- Marie T.
C

Rating
On April 21, 2014, the owner had a 3:00 PM appointment to meet with us at our home. He failed to show up, and we ended up telephoning him 20 or so minutes after the scheduled time to see if he was coming. He told us he had completely forgotten about the appointment. He apologized profusely and offered to come right away, and he arrived about 40 minutes later.
On May 14, he sent us an email with an estimate for the work. We accepted it, and he and his brother then met with us on May 19. At that time, the owner requested that we agree to delay start of construction by five weeks, with a start date of June 23, with the promise that once our job was started, he could dedicate his whole crew to our job, and it would be completed in five weeks (
Cumberland Home Builders Provider Name Locked
29).
He made numerous promises to us, and we accepted his word as professional and a gentleman. Unfortunately, the only promise he kept to us was that we would be happy with the work quality and the completed project, which we were. But, there were numerous delays that could and should have been avoided. The job was not fully completed until October 3, 2014, over two months after his promised completion date. The fact that we were repeatedly inconvenienced didn't seem to matter to him.
There are two reasons I would not use this contractor again and would not recommend him to others: The first reason is that it became apparent to us that when he gives his word to a client, it doesn't mean anything to him. And the second reason is his defensive attitude when, upon completion of the job, we confronted him with his numerous breaches of contract (unwritten contract because he failed to provide the written contract he had promised). And he insisted the delays were caused by another job that had gone badly. He, apparently, forgot about the 3-day delay caused early on by his failure to have the required documents when the inspector came to give initial approval, so we did not get approved. And the delay caused by his failure to get an inspection done to allow the stucco subcontractor to perform his work. And the several delays caused by problems with his vehicles or other equipment, and his crew not having tools and other materials they needed to complete specific work assignments, necessitating trips into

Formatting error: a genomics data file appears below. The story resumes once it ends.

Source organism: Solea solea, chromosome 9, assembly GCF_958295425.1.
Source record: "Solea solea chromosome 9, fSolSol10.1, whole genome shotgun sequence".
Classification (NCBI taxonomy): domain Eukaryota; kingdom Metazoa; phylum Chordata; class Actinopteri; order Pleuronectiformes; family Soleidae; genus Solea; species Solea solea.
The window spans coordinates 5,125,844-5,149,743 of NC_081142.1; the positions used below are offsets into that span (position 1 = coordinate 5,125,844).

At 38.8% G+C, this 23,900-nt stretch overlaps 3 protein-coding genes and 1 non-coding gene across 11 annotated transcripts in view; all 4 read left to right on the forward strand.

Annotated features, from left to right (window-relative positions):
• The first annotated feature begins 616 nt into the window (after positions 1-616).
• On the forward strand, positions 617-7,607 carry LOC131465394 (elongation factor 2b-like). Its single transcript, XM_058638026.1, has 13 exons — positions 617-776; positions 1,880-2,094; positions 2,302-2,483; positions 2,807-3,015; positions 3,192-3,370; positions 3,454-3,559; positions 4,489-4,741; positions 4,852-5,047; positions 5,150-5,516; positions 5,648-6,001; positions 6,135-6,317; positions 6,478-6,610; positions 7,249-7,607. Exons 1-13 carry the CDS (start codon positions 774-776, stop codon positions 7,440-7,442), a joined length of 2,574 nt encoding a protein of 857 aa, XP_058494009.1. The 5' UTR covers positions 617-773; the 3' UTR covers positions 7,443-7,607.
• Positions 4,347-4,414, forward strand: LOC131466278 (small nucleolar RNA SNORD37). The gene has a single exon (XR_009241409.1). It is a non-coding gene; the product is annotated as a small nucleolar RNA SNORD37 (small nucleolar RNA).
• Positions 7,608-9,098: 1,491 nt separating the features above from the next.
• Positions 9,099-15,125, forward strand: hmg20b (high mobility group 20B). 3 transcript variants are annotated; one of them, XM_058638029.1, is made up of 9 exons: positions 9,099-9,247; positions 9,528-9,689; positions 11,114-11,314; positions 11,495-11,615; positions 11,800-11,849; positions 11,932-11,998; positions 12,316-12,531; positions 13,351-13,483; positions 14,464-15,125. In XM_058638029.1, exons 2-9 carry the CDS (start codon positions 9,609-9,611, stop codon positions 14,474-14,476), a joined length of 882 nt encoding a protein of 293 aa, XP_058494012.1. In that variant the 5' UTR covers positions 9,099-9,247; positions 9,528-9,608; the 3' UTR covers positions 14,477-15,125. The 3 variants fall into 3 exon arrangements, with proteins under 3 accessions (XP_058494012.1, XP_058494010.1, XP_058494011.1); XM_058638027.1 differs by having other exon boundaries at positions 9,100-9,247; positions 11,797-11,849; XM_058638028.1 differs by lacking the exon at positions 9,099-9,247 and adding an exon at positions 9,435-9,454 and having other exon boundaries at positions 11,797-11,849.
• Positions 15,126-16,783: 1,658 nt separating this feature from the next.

Cumberland Home Builders Provider Name Locked
and back, approximately 20 miles round trip, not to mention the number of times they borrowed tools and other items from us.

- Helen R.
A

Rating
It was
time to add to start thinking about adding to the family and therefore we
needed to add to the house. Remodeling in the past has been one of the most
stressful ordeals I've gone through and I wasn't looking forward to it again.
We got several bids, and everyone seemed nice enough going through the bid...More /> process, but
Cumberland Home Builders Provider Name Locked
seemed engaged and interested in figuring out the best way
for us to get the extra space we needed. He understood that our budget and
worked with us to maximize what we could get with the money we had to spend.
We weren't sure initially where we were going to
do the addition. We had two separate directions we could go.
Cumberland Home Builders Provider Name Locked
created
floor plans for both options and broke down the advantages and disadvantages of
both. We had ideas, but he had a vision. The hardest thing to do is really see
the process of going from where things are to where you want them to end.
We have kids in the house and so we wanted to
make sure the crew was trustworthy, clean and courteous. They were engaging and
respectful and did their best to make sure that the house was clean and usable
when we got home since we were living in the house during the remodel.